As we approach Thanksgiving, when families are gathered along with close friends and guests, when the spirit of this special holiday is filling us with relaxation and with sentiments of joy and love, we’ll introduce in this coming month words and phrases that concur with these fine sentiments of kindness, joy and love as we received requests to present such words for some time.
Today we’ll learn the word sister and how to introduce our own sister to others.
The Hebrew word for sister is ‘a•chot’. If it sound difficult to pronounce, please practice with the recording a few times until you feel comfortable to say the word.
Unlike father and mother, sister ‘a•chot’ is the same word both in modern and biblical Hebrew. The word ‘a•cho•ti’, my sister, is the word ‘a•chot’ connected to the pronominal suffix ‘ee’ (or ‘i’) which means my. Therefore ‘a•cho•ti’ means ‘my sister’.
Old Testament example of ‘achoti’:
‘Say, I beg you, that you are my sister; that it may be well with me for your sake; and my soul shall live because of you’.
New Testament example of ‘achoti’:
‘But Martha was distracted with much serving, and she came up to him, and said, “Lord, don’t you care that my sister left me to serve alone? Ask her therefore to help me’.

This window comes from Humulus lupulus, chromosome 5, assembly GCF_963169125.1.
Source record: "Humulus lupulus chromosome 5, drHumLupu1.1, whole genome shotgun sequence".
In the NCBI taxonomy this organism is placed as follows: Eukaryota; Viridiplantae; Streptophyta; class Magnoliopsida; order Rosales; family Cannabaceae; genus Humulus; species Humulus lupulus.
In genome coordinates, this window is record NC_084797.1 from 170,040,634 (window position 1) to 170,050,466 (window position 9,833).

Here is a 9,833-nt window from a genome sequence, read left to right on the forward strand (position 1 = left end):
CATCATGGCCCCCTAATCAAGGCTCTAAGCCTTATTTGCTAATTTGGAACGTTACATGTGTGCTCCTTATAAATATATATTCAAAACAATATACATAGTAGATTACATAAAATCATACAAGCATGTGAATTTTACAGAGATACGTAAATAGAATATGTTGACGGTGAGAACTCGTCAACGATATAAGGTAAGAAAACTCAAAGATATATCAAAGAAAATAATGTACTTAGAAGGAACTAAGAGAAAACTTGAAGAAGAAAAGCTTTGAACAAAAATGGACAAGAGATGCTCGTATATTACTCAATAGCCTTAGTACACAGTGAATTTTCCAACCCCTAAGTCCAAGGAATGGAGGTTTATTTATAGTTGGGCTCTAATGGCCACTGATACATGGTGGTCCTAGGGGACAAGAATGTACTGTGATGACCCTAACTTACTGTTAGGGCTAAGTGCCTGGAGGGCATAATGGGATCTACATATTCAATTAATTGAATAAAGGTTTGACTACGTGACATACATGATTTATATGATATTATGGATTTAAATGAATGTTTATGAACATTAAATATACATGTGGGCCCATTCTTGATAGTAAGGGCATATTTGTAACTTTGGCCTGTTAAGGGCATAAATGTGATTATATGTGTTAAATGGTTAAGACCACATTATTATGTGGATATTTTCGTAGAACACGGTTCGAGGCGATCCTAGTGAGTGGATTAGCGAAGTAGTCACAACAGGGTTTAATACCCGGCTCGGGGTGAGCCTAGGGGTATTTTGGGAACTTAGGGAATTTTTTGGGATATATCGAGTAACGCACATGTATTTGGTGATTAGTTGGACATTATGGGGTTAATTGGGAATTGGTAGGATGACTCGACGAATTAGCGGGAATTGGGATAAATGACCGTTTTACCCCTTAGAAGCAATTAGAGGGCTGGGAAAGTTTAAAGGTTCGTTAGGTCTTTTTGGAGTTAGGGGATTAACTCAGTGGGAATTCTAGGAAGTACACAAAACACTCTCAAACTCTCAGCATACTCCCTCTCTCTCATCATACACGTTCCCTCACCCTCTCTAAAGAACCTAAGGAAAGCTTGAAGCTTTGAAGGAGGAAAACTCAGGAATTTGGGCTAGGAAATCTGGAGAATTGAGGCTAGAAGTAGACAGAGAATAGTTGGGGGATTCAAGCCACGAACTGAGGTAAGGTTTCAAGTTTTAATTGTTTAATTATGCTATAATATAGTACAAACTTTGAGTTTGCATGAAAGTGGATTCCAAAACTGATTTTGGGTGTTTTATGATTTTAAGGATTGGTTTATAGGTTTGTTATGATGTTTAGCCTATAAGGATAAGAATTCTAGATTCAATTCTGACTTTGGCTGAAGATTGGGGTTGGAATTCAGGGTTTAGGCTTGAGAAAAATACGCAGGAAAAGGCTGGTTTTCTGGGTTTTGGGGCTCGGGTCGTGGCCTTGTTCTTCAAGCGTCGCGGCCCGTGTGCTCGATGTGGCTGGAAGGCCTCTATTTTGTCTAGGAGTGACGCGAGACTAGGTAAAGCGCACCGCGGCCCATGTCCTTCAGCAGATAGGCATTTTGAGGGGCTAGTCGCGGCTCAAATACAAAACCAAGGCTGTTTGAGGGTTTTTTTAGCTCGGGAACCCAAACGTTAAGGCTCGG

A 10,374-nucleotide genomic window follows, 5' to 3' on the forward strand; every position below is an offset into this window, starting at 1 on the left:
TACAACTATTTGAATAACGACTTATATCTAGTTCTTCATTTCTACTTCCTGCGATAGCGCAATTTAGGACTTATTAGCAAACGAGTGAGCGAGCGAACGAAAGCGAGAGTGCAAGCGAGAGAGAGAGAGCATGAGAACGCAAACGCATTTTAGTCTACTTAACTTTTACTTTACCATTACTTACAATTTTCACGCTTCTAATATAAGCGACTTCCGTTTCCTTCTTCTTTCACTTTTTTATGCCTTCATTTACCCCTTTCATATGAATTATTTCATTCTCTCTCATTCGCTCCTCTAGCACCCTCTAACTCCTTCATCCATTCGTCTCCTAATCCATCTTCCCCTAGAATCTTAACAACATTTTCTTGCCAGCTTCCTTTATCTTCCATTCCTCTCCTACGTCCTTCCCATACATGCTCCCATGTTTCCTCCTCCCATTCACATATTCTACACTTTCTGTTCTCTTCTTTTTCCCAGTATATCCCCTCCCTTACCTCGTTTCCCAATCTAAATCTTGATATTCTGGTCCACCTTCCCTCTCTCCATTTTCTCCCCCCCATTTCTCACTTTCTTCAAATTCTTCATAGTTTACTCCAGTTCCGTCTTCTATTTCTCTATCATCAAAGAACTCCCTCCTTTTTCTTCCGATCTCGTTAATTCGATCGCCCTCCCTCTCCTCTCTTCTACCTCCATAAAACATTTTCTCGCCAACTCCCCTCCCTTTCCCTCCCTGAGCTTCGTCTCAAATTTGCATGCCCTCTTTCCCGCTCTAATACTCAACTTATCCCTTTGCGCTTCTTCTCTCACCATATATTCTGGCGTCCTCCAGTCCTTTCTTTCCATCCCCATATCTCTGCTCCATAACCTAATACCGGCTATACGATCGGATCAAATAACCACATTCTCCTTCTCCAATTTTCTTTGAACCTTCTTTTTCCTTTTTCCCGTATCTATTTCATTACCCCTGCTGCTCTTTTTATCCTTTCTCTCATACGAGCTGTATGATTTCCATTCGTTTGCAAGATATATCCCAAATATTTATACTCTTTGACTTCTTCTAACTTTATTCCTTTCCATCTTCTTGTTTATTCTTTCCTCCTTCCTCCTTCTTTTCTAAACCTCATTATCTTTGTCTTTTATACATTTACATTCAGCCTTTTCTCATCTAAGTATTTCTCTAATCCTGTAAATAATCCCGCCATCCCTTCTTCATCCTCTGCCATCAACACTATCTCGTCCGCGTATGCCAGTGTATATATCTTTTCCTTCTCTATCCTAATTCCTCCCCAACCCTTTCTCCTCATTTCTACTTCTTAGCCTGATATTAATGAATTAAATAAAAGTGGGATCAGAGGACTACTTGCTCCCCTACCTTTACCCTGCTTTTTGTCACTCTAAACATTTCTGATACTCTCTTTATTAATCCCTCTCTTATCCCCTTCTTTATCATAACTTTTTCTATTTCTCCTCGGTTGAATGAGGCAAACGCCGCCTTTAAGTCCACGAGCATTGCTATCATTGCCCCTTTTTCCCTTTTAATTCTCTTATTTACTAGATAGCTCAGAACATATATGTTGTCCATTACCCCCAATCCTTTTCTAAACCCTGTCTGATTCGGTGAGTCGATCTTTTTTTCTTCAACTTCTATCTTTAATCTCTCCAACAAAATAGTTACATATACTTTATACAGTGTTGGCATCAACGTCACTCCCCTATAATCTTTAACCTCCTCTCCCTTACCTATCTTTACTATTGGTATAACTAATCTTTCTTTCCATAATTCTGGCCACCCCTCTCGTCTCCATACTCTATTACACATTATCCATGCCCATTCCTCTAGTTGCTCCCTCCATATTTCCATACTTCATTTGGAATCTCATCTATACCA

Note: The word ‘a•cho•ti’, my sister, may also mean ‘my beloved’ in biblical Hebrew, and ‘my dear friend’ (only to a female), in modern Hebrew.
Old Testament example of ‘achoti’ as ‘beloved’:
‘You have ravished my heart, my sister, my bride;’
New Testament example of ‘achoti’ as ‘beloved’:
‘to the beloved Apphia, to Archippus, our fellow soldier, and to the assembly in your house’.
‘Na le•ha•kir’ literally means ‘please meet’, and after saying this you pause, present your sister before the people who are present, and then say: ‘a•cho•ti’, ‘my sister’.
The reply to this, and to any other introduction is: ‘na•eem me•od’, ‘nice to meet you’.